JF – I’d say it probably puts me ahead of where I was at that point. I’m now WBA No. 2 and only looking to the future. I’ve had six wins since “BJS” and pretty happy with how I’ve learnt from the defeat and moved forwards. I’m a better boxer now than I was then and well ahead of where I was in September 2012 without doubt.
AW – What was your youth growing up in Australia like?
JF – I was and still am blessed to have the most supportive family imaginable. My dad, Dave, trained me from an early age and for that I’ll always be thankful. Sure things were tough at times, but I think that’s the same for all families. But my brothers and I wanted for nothing, my dad worked hard to ensure that we were all brought up the right way and brought up knowing what’s right. Myself and my two brothers were taught to box by our dad and he was our trainer right throughout our amateur days.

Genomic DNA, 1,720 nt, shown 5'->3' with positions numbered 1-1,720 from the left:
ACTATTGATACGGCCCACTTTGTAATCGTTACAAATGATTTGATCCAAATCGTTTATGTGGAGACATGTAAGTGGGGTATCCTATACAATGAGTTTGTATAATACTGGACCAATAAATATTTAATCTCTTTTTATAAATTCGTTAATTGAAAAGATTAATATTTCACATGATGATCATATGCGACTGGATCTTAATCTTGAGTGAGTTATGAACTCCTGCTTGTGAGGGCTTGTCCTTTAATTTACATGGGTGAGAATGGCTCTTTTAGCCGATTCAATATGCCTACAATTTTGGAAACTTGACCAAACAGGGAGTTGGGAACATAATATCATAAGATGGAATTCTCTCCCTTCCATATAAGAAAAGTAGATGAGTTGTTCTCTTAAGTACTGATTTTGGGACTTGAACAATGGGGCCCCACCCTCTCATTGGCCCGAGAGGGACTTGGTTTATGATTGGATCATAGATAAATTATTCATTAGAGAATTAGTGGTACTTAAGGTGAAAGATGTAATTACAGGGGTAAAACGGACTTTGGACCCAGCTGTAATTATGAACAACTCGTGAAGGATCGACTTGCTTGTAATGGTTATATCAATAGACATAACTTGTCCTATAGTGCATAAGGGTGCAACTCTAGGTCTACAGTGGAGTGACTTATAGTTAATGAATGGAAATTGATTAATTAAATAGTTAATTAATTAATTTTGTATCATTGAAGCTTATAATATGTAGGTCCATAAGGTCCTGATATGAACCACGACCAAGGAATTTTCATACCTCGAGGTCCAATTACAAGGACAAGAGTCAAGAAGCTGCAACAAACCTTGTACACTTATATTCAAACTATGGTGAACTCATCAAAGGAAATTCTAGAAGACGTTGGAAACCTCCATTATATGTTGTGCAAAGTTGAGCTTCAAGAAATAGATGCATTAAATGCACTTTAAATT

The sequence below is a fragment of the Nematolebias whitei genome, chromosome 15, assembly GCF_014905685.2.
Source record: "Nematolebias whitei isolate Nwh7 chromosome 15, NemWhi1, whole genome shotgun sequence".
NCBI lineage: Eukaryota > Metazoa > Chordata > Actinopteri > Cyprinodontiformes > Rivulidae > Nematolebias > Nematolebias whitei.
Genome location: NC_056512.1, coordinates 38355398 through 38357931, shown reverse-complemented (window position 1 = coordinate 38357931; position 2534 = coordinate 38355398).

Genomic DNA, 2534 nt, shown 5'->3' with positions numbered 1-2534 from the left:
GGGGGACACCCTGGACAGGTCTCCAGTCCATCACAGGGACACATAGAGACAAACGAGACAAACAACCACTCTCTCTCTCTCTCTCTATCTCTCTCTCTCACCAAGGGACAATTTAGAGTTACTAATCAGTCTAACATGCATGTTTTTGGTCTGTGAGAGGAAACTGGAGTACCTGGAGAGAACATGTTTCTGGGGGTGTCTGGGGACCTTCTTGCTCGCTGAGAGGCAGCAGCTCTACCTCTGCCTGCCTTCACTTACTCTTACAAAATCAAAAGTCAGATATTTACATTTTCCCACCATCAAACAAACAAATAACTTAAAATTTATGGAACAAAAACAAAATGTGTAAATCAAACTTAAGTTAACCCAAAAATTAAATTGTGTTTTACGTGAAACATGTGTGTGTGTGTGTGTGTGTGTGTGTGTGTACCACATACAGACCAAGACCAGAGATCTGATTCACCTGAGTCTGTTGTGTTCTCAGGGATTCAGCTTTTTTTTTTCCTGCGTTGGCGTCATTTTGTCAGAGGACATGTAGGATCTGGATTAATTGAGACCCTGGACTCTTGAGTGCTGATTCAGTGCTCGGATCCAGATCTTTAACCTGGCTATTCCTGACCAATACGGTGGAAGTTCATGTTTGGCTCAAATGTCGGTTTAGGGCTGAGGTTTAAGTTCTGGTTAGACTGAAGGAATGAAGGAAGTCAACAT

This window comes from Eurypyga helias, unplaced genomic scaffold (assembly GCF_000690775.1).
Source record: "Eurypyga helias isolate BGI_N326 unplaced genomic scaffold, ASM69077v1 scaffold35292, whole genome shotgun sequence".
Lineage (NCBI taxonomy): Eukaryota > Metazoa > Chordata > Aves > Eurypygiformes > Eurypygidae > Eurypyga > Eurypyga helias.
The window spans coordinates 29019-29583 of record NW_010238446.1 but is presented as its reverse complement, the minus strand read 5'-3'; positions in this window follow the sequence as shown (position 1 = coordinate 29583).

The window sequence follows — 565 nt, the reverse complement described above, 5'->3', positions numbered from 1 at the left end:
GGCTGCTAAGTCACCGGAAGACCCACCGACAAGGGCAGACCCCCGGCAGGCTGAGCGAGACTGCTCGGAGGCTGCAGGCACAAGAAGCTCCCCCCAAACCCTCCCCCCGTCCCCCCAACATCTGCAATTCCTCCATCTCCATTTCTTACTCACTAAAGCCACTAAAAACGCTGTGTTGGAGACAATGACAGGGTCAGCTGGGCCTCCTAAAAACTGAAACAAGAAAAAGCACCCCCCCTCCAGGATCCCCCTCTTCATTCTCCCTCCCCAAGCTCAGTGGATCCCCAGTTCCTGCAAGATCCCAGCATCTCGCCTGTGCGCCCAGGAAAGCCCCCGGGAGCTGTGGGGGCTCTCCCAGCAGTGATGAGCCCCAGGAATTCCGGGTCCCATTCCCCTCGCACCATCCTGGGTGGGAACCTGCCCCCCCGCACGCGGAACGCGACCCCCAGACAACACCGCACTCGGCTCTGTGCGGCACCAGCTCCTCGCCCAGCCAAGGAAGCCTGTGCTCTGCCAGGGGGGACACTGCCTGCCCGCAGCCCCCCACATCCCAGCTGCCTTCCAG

With three brothers only separated by less than three years between us, there were plenty of back yard scraps and we grew up understanding how to fight and how to box.
We moved to Hervey Bay, north of Brisbane, when I was very young and it’s been home ever since. It’s a small community where everyone knows each other, so there was no getting away with anything. The weather was always beautiful and hot and I learned to love training and boxing. Dad was our trainer and he used to drive me and my brothers around the country to fights. Given the size of Australia it certainly made for some very long road trips. Having had good success as a young amateur I then moved to the AIS where I lived for a number of years and developed further as part of the boxing program, cumulating in the 2002 and 2006 Commonwealth Games and 2008 Olympics.